Dr. Agurs-Collins presented a paper titled “Dietary intake and compliance with nutrition guidelines among cancer survivors.”  The Behavioral Research Program and the Epidemiology and Genomics Research Program collaborated on the research. Dr. Dwyer presented a poster titled “Family meals and adolescent fruit and vegetable intake in a United States national survey: identifying correlates and examining the role of value for family meals and parenting practices.” April Oh, Erin Hennessy, and Linda Nebeling coauthored the poster. Dr. Bluethmann participated in the Cancer Special Interest Group and has accepted a postdoctoral liaison role with the group. Dr. Belcher presented a poster titled “Interrupting sedentary time improves short-term metabolic function in healthy 7-11 year old children,” in the nutrition and social and built environment session.

BRP Associate Director Meets with Cancer Researchers, Professors in England, France
Bill Klein traveled from June 15 to July 1, 2015, to Paris, France, and London, Cambridge, and Sussex, England, for a series of meetings and presentations. Dr. Klein started his trip at the University of Paris where he gave a presentation on cancer risk communication to a group of faculty and students. He also met individually with faculty and staff to learn more about their research. He spent the next few days at the French National Cancer Institute. While there, Dr. Klein met with tobacco control, survivorship, and risk communication researchers, explored opportunities for collaboration, presented the Behavioral Research Program’s research priorities, and gave feedback on the institute’s new national cancer plan. On June 19, Dr. Klein presented to students and faculty from the West Paris University Nanterre La Defense, a prestigious university just west of Paris.

In London, Dr. Klein presented cancer control research to a group of faculty and staff from the University of College London. He discussed outcomes of the Awareness and Beliefs about Cancer (ABC) survey with psychology professor and project collaborator Jane Wardle. He also met individually with faculty and staff from the university. Dr. Klein spent June 23 to 25 meeting with scientists from Cancer Research UK, the world’s largest independent cancer research charity. He also attended an international advisory board meeting. Dr. Klein then traveled to the University of Cambridge to present on joint NCI/National Human Genome Research Institute ClinSeq projects. On June 29, Dr. Klein went to the University of Sussex in southern England, to meet with psychology professor Peter Harris. The two discussed CRUK activities as well as the Health Information National Trends Survey (HINTS) and analyses. While in Sussex, Dr. Klein gave a research presentation on risk communication and met with faculty and students about cancer control projects. On July 1, Dr. Klein returned to the University of College London to meet with psychology professors Susan Michie and Robert West to discuss health behavior theory workgroup activities. He also met individually with faculty and students.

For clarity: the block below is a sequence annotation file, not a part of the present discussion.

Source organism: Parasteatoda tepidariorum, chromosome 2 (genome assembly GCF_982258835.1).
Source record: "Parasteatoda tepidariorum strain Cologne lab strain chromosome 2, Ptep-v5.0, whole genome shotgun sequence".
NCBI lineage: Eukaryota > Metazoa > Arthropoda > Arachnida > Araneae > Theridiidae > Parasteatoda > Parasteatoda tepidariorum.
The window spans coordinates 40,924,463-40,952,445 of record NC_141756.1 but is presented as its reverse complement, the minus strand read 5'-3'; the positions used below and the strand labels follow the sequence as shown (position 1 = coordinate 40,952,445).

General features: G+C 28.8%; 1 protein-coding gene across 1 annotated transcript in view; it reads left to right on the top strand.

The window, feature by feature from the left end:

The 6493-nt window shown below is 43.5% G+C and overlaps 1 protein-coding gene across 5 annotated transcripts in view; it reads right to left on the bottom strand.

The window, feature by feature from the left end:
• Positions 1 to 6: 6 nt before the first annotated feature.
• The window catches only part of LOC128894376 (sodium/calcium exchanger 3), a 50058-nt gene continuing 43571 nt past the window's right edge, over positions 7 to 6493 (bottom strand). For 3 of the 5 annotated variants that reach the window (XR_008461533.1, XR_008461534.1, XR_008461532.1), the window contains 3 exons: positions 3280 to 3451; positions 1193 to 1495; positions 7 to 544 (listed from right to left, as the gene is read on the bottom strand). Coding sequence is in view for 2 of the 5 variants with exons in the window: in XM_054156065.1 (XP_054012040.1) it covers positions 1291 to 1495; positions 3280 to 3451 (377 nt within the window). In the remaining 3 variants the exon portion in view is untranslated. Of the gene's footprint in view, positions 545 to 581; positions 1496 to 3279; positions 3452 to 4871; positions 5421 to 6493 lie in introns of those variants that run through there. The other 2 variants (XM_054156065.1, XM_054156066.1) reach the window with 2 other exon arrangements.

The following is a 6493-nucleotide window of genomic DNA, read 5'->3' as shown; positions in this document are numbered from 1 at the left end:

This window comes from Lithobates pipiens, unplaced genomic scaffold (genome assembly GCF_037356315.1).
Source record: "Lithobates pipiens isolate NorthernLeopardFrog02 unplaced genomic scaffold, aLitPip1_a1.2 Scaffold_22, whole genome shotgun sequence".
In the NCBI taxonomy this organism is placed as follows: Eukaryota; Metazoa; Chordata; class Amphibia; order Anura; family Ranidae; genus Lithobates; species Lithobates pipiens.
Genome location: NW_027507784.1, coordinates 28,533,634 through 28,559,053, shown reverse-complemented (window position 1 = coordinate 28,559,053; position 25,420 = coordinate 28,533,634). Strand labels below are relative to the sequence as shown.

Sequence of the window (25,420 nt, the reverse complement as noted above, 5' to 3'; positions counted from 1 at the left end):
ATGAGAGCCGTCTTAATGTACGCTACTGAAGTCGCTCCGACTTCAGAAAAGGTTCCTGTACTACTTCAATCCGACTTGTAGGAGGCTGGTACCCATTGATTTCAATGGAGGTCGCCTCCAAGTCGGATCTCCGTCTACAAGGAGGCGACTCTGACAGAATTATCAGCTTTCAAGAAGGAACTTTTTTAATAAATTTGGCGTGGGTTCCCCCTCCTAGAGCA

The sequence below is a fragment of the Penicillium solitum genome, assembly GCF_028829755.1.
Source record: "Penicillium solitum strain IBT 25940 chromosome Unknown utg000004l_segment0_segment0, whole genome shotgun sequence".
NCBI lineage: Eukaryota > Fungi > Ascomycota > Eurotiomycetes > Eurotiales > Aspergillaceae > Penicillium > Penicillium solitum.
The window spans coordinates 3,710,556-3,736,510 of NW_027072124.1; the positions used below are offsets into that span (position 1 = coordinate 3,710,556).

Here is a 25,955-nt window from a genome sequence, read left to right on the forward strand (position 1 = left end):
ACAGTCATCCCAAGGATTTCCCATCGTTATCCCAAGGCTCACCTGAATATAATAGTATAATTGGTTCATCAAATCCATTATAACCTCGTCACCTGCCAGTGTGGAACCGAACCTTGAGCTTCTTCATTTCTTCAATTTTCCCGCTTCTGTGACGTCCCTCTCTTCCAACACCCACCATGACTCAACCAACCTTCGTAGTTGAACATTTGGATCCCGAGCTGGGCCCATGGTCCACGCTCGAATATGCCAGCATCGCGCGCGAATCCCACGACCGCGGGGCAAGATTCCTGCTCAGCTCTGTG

European Congress on Obesity Held in Czech Republic
Linda Nebeling presented a poster at the 22nd European Congress on Obesity, Exit Disclaimer held May 6-9, 2015, in Prague, Czech Republic. The poster was titled “A dyadic focus on obesity preventive health behaviors: opportunities for novel research” and was part of the seventh session on public health and prevention.

Communication, Medicine, and Ethics Conference held in Hong Kong
Wen-ying “Sylvia” Chou presented at the 13th International Conference on Communication, Medicine, and Ethics (COMET), held June 25-27, 2015, at the University of Hong Kong. The meeting brought together scholars from many different disciplinary backgrounds involving various health care specialties and social sciences. More than 20 countries were represented. In addition to participating in the sessions and interacting with international scholars, Dr. Chou co-presented a talk titled “Discussing prognosis: toward a multidisciplinary approach to improving palliative care communication.” She also presented a poster on NCI’s health literacy portfolio.

Please visit the DCCPS website for information on funding opportunities and history and trends in international and global health research. Archives of past issues of this newsletter are also available online